Google worked with their agency GOOD/CORPS to create a series of videos that promote small business. Not unlike the American Express Plum campaign, the idea is to showcase how Google properties enhance a small business and allow it to contribute to the economy.

The challenge, and where the campaign seemingly differs from the American Express campaign and specifically the one with Pink Berry, is do all the partners in the campaign stand united? Their desires and goals seem disparate.

GOOD/CORPS:  We want to highlight how Google helps the economy

GOOD/CORPS aims to “Help Brands Align Their Business Strategy With Positive Social Impact and has worked with Toyota Prius and Starbucks toward this goal. Many agencies are trying to determine the right ways to help brands reach their audience, create community, build social impact, and profit from that engagement. It’s yet to be seen if any agency can concurrently accomplish all these lofty goals.

The campaign goal was to share how Google has helped propel small businesses to succeed which in turn is helping the economy. A great story and certainly you can see how Google helped King Arthur Flour, but I am not sure I see the larger economic impact here. If that’s the story, it was lost on me in the videos.

King Arthur Flour: We want to show how we connect through baking

The Google King Arthur content is beautifully shot and I love the story of this 220-year-old startup. In areas, the video fuzes Google properties with the story well and in other areas it seems a bit heavy-handed. The Google graphics work well when King Arthur Flour employees on screen are talking about what is being shown, like connecting with customers, or when showing an image search, but feel out of place when a Google image of a lava cake recipe is juxtaposed against an employee talking about building websites.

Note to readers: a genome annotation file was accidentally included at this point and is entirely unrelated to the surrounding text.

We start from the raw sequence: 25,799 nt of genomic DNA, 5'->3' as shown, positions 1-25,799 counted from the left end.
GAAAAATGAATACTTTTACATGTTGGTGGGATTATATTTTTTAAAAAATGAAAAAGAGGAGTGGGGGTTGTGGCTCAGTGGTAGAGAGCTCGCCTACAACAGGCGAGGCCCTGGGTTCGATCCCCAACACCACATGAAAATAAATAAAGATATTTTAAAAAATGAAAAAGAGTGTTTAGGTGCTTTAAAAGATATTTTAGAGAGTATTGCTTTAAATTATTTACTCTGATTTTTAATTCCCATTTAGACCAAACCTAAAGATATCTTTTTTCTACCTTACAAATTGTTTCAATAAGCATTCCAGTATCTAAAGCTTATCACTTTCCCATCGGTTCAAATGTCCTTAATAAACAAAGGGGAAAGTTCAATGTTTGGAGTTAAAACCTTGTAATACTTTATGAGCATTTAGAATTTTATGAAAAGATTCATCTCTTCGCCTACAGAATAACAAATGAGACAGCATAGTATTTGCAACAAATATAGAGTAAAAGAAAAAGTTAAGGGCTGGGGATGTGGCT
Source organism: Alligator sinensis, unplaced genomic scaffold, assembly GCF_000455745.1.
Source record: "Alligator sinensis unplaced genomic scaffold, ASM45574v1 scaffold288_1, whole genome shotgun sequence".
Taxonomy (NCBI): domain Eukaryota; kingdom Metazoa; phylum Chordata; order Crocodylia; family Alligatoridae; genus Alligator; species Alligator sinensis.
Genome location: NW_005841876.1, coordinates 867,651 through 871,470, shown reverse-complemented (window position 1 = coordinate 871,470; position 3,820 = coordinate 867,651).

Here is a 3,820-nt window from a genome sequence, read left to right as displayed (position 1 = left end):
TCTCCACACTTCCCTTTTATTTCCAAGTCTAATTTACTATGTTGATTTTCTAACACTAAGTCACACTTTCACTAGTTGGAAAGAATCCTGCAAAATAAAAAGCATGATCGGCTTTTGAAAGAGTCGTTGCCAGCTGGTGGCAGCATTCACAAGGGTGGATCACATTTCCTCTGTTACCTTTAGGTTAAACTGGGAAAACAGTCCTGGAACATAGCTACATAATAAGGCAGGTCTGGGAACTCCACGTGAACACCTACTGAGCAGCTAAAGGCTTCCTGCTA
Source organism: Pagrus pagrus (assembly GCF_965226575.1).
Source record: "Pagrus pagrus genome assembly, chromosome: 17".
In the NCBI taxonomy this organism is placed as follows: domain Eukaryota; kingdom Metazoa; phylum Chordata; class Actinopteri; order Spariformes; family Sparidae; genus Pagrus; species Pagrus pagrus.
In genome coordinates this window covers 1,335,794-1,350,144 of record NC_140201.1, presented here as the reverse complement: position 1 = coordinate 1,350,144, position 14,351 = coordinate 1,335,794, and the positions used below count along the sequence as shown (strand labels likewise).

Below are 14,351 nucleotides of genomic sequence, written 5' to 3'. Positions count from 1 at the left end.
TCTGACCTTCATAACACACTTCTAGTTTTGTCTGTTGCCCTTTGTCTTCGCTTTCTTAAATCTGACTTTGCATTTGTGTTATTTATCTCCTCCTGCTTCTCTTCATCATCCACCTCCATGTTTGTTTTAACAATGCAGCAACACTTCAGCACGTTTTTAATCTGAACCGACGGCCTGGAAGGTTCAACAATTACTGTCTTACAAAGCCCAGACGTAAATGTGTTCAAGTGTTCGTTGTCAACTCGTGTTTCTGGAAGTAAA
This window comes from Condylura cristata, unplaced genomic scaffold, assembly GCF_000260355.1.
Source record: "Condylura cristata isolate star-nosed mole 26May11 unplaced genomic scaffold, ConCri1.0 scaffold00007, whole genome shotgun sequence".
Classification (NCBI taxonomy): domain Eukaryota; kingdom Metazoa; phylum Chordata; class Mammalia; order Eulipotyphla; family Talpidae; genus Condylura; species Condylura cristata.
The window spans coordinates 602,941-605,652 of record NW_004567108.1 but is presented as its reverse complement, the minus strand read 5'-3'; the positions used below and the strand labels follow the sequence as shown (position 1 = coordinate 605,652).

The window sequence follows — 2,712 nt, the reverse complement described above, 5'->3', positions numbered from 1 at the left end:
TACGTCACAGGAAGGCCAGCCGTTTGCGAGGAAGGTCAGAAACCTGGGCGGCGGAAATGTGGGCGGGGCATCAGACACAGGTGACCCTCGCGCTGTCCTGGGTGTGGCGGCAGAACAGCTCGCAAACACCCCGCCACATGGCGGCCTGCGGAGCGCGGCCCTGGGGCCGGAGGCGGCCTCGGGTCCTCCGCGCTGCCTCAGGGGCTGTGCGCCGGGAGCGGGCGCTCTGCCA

Connecting baking and people is a great message and Google helps King Arthur Flour do that through search, analytics, and adwords, but it’s not that unique to King Arthur Flour. What business have those tools not helped? How did Google help where Bing or Crazy Egg couldn’t? This is where the content would come together better – how was the unique value of King Arthur Flour enhanced by the unique value of Google?

Unruly Media: We want eyeballs, at any expense

Unruly Media is the company charged with promoting the videos online and there is controversy about their approach. Apparently Unruly Media paid bloggers to embed and promote the video on their platforms. There are so many authentic ways to distribute content, even through paid advertising, that would authentically connect the audience with the brands featured in order to build loyalty and drive revenue.

If the goal was about supporting small business, did Unruly reach out to the SBA to see if they would want to use this video series as a way to promote and encourage entrepreneurship? And what about running the series on the Technology section of with a corresponding blog post written once a month by Google about how their tools promote small business growth. It seems a hollow approach to simply depend on bloggers to promote the series, even if done without financial incentive. If Google supports small business – support it with local events, content where small business owners research, and partnerships with organizations that support small business – in an authentic manner.

Maybe the formula, or in this case, the recipe for success with many partners is still unknown. However, Unruly Media did something right, as just 2 days after the Google promotional plan flub, Unruly Media received $25M in funding.

See the Google and King Arthur Flour video here: